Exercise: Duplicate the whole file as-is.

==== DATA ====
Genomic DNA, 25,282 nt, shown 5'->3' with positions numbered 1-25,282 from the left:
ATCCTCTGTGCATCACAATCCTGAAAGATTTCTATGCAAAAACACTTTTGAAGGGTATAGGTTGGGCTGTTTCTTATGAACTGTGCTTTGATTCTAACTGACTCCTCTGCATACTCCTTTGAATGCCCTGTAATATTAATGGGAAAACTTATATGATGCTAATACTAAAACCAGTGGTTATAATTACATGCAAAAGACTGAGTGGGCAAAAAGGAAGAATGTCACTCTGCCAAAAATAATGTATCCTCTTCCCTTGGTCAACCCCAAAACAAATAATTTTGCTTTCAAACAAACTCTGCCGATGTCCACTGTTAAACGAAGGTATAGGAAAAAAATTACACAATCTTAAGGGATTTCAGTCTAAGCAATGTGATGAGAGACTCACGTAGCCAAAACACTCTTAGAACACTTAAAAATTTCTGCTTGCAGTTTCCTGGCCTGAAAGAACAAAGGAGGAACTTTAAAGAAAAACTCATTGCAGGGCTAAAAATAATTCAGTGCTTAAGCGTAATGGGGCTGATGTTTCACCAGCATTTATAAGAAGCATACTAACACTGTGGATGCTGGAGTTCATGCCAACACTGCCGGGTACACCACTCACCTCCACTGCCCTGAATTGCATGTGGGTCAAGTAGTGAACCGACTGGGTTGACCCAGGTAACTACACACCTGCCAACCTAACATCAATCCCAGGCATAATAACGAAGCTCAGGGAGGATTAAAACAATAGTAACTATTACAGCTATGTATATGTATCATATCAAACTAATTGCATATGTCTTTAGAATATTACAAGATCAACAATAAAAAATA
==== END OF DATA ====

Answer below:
Genomic DNA, 25,282 nt, shown 5'->3' with positions numbered 1-25,282 from the left:
ATCCTCTGTGCATCACAATCCTGAAAGATTTCTATGCAAAAACACTTTTGAAGGGTATAGGTTGGGCTGTTTCTTATGAACTGTGCTTTGATTCTAACTGACTCCTCTGCATACTCCTTTGAATGCCCTGTAATATTAATGGGAAAACTTATATGATGCTAATACTAAAACCAGTGGTTATAATTACATGCAAAAGACTGAGTGGGCAAAAAGGAAGAATGTCACTCTGCCAAAAATAATGTATCCTCTTCCCTTGGTCAACCCCAAAACAAATAATTTTGCTTTCAAACAAACTCTGCCGATGTCCACTGTTAAACGAAGGTATAGGAAAAAAATTACACAATCTTAAGGGATTTCAGTCTAAGCAATGTGATGAGAGACTCACGTAGCCAAAACACTCTTAGAACACTTAAAAATTTCTGCTTGCAGTTTCCTGGCCTGAAAGAACAAAGGAGGAACTTTAAAGAAAAACTCATTGCAGGGCTAAAAATAATTCAGTGCTTAAGCGTAATGGGGCTGATGTTTCACCAGCATTTATAAGAAGCATACTAACACTGTGGATGCTGGAGTTCATGCCAACACTGCCGGGTACACCACTCACCTCCACTGCCCTGAATTGCATGTGGGTCAAGTAGTGAACCGACTGGGTTGACCCAGGTAACTACACACCTGCCAACCTAACATCAATCCCAGGCATAATAACGAAGCTCAGGGAGGATTAAAACAATAGTAACTATTACAGCTATGTATATGTATCATATCAAACTAATTGCATATGTCTTTAGAATATTACAAGATCAACAATAAAAAATA